Compliance Update: the American Rescue Plan Act (ARP)

As discussed in our previous compliance update, the American Rescue Plan Act (the “ARP”) was signed into law on March 11, 2011, requiring a 100% subsidy of COBRA premiums during the period of April 1, 2021, through September 30, 2021.  Note: this applies to both entities subject to federal COBRA and small group health insurance plans subject to mini-COBRA (state continuation) laws. 

On April 7, 2021, the Department of Labor (DOL) released the following documents:

Model Notices

DOL Resources

Background on the ARP

The Act provides for a generous COBRA subsidy during the period of April 1, 2021, through September 30, 2021, to an “assistance eligible individual” (an “AEI”), which includes a qualified beneficiary who is eligible for COBRA coverage due to (1) an involuntary termination; (2) a loss in coverage from an involuntary reduction in working hours; or (3) prior eligibility for COBRA coverage.  Most importantly, this includes qualified beneficiaries that elected COBRA coverage prior to April 1, 2021.  The Act excludes premium assistance to those that experienced a termination of reduction in hours on a voluntary basis.

The Act also extends subsidies to those employees that, prior to April 1, 2021, were involuntarily terminated or experienced a reduction in working hours and were eligible for COBRA coverage, but declined to elect; and to those who had elected, but had then discontinued coverage before April 1, 2021.  Enrollment for these employees begins April 1, 2021, and extends 60 days following issuance of the mandatory COBRA notice (detailed below).

The DOL’s New Guidance

The DOL’s Q&A clarified a couple of helpful points, including:

  • Assistance Eligible Individual: An “Assistance Eligible Individual” is an individual that is eligible for COBRA based on a qualifying event, including a reduction in hours (which may be the business reduced hours of operation, a change from full-time to part-time status, a temporary leave of absence, or participation in a lawful strike), or an involuntary termination of employment. Premium assistance extends to not only the affected employee but any qualified beneficiary under the plan, which normally includes a spouse and/or child(ren).  The guidance does not clarify what “involuntary termination” is and future guidance is expected.
  • Other Medical Coverage: Premium assistance does not extend to individuals that are eligible for other coverage, such as group health coverage through a new employer or spouse, or Medicare eligibility, or those terminated for gross misconduct.  Individuals that are eligible for coverage under another group health plan (not including excepted benefits, a QSEHRA, or FSA) or Medicare are required to notify the plan or face a tax penalty.  Individuals eligible for individual coverage through the Marketplace (healthcare.gov) or Medicaid may still be eligible for COBRA premium assistance but are not eligible for premium tax credits on the exchange.  Once the COBRA premium assistance period ends, the individual may be eligible for special enrollment through the exchange or Medicaid.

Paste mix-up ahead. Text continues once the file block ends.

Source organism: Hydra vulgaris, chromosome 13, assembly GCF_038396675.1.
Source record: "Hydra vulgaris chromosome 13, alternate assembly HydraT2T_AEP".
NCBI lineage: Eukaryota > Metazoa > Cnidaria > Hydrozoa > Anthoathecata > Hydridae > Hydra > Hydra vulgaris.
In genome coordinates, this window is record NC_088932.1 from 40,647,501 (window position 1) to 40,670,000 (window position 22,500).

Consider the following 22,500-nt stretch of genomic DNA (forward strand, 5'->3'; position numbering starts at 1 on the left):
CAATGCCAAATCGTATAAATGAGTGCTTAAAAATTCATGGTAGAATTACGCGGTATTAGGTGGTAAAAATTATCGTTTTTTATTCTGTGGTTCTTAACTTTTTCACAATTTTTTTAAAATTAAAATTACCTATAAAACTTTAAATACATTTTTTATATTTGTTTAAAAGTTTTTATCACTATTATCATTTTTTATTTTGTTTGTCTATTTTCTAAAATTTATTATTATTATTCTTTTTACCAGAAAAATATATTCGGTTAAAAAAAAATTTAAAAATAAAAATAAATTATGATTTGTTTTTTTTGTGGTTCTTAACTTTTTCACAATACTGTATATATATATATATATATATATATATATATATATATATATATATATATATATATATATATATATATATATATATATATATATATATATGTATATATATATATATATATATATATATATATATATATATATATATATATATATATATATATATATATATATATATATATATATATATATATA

• Subsidy Window:  Since COBRA can last up to 18 months, the DOL confirms that the premium assistance subsidy could potentially apply to qualified beneficiaries with a qualifying event that occurs between October 1, 2019, and September 30, 2021.  AEIs that experienced a qualifying event after April 1, 2021, can elect subsidized coverage through September 30, 2021 (and can continue afterward, at their own expense).  Individuals eligible for premium assistance can elect subsidized COBRA coverage at any time during the subsidy window from April 1 – Sept. 30, 2021. 
  • Plans Affected:  The Q&A confirms that the premium assistance applies “to all group health plans sponsored by private-sector employers or employee organizations (unions) subject to the COBRA rules under ERISA,” which includes group medical (fully insured and self-insured), Rx (if separate), a Health Reimbursement Arrangement (HRA), dental, vision, and in limited situations, an EAP and wellness program.  It also applies to plans sponsored by State or local governments and small group health insurance plans subject to mini-COBRA (state continuation) laws.

As to notices, the Q&A confirms: “Individuals eligible for this additional COBRA election period must receive notice of extended COBRA election period informing them of this opportunity. This notice must be provided within 60 days of the first day of the first month beginning after the date of the enactment of the ARP (so, by May 31, 2021) and individuals have 60 days after the notice is provided to elect COBRA.”  Often, the group’s COBRA administrator will handle this task (and the group should confirm with the administrator), but the group may need to provide contact information for former employees eligible for the subsidy. 

Nate Priestaf

Employee Benefits Compliance Attorney & Consultant

Port Washington - Corporate Headquarters

nate.priestaf@ansay.com